An added element that always enhances the experience is when actual footage is shown instead of dramatized bits here and there.
In "World War I in Color", the viewer gets all of this and more. The almost five-hour documentary offers a rare glimpse into the first World War, made even more dramatic with digital enhancements to turn the black and white imagery to color.
The three-DVD set is narrated by four-time Oscar nominee Sir Kenneth Branagh and is filled with archival footage and insight by historians as well as the men who were on the front lines.
The set features two discs containing three episodes each, with the third disc saved for a few nice bonus features. "Tactics and Strategy" is a 50-minute featurette and "Making the Series" is another featurette with Philip Nugus and Jonathan Martin explaining the challenges and process of constructing the documentary.
What's nice about "World War I in Color" is the fact that each episode addresses a different aspect of the war. My two favorite episodes were "Blood in the Air" and "Mayhem on the Eastern Front."
Having been produced in England, the set doesn't address the American element of the war too much. However, the powerful images and message of survivors is intriguing enough to keep anyone involved.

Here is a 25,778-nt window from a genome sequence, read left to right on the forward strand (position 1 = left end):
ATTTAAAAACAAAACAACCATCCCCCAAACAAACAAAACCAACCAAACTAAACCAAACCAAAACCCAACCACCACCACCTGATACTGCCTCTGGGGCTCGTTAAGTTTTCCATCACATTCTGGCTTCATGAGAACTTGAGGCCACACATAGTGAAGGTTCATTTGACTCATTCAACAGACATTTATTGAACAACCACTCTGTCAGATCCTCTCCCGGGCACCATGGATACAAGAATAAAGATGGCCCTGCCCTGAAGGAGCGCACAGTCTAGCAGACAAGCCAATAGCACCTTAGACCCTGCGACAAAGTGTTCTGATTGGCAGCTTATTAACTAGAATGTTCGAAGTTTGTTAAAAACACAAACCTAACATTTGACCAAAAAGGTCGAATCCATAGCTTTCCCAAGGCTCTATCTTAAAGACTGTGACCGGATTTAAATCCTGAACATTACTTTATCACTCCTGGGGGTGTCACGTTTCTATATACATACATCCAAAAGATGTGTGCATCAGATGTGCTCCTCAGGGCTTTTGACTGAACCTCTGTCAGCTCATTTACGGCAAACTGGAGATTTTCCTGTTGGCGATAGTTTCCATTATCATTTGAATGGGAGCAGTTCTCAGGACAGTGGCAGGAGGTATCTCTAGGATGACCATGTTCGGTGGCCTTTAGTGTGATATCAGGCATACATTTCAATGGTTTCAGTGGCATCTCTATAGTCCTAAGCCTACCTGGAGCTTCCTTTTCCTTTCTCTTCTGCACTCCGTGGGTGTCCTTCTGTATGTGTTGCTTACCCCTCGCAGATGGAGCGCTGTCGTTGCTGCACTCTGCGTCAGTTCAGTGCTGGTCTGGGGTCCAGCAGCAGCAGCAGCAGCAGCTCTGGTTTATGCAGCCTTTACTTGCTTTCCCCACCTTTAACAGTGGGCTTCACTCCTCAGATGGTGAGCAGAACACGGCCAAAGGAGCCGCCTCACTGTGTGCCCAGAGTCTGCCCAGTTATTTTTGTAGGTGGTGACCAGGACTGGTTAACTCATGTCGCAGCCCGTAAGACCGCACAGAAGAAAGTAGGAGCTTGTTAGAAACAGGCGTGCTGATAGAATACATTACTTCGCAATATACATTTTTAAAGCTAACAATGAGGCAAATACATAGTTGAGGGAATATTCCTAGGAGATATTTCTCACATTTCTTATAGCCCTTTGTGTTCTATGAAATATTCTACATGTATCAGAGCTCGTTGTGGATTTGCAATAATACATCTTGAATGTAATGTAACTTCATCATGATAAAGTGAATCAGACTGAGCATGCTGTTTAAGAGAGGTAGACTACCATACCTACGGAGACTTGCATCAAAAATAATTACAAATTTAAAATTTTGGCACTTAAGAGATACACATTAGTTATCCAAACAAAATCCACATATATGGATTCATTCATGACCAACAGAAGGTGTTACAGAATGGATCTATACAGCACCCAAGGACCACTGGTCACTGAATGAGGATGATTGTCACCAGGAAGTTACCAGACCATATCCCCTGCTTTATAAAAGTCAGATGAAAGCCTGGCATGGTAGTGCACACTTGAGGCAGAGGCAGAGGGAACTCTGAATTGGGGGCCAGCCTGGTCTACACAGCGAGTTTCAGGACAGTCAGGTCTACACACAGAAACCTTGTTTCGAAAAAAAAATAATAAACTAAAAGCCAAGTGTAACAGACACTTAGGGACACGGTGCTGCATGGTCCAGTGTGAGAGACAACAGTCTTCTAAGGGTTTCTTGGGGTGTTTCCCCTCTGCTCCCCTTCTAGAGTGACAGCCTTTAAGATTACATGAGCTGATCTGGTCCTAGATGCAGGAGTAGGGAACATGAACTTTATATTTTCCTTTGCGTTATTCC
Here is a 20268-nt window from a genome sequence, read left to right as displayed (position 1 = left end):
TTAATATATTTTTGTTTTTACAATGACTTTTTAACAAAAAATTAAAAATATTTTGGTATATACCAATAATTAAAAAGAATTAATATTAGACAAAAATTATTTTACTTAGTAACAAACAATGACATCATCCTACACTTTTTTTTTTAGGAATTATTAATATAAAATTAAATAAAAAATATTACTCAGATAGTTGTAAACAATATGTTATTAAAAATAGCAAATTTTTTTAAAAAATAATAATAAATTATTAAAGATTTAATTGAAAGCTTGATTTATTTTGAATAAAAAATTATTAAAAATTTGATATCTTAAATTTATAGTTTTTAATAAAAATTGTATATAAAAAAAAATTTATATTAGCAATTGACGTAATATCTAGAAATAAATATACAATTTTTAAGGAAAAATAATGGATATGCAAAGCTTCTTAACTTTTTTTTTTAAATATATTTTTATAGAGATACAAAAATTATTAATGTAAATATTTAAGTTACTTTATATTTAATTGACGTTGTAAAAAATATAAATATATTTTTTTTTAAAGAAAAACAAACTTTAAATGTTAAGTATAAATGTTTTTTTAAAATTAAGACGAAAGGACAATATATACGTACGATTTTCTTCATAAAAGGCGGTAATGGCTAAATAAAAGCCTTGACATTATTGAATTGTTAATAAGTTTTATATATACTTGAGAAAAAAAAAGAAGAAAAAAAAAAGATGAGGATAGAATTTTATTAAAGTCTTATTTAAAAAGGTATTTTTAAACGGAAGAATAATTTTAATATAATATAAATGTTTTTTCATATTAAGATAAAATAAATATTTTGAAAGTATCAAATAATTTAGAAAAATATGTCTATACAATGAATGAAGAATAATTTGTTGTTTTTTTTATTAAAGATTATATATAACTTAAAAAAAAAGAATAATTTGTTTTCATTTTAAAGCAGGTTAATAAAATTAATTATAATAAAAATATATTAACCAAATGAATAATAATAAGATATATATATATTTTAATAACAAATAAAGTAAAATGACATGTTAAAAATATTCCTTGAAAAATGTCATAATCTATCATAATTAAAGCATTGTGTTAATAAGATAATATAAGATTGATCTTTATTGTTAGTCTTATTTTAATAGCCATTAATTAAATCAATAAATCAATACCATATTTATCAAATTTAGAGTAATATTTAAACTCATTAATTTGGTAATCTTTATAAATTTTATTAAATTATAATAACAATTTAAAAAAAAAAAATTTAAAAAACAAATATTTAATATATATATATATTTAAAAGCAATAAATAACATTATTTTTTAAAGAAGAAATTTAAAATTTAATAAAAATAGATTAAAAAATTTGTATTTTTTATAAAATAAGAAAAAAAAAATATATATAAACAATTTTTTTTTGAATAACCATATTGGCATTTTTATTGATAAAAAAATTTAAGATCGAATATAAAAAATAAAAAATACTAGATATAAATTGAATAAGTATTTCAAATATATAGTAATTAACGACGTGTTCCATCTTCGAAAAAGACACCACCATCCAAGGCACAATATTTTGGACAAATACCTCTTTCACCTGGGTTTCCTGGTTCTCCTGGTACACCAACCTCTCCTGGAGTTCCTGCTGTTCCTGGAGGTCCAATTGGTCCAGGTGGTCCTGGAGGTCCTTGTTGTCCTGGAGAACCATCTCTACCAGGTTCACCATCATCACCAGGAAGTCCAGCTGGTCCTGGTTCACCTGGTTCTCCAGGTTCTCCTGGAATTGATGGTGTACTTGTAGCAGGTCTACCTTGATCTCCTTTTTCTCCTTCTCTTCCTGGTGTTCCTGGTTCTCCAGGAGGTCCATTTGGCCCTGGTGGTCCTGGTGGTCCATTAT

The star of this set is the stories. We all know that war isn't as glorious as movies portray it, and to hear these men talk of their experiences and what they saw at young ages drive that point home even further.
When you hear a man tell the story of coming upon another soldier who had been mortally wounded and his voice, shaken either by age or the memory of the scene, recalls that as the soldier begged for them to kill him and that his final words on this earth were "mother,' it's hard to understand how anyone could glamorize anything so heartbreaking.
Final Cut: In a time of war, it's sometimes easy to distance oneself from what is taking place and the impact it will have on the world. "World War I in Color" is a stark reminder that war scars all and the people who truly pay the price is everyone. A very powerful documentary.
Starring: Arthur Barraclough, Harry Patch, Arthur Halestrap, Hubert Williams
Director: Jonathan Martin
Narrator: Kenneth Branagh
Writer: Simon Berthon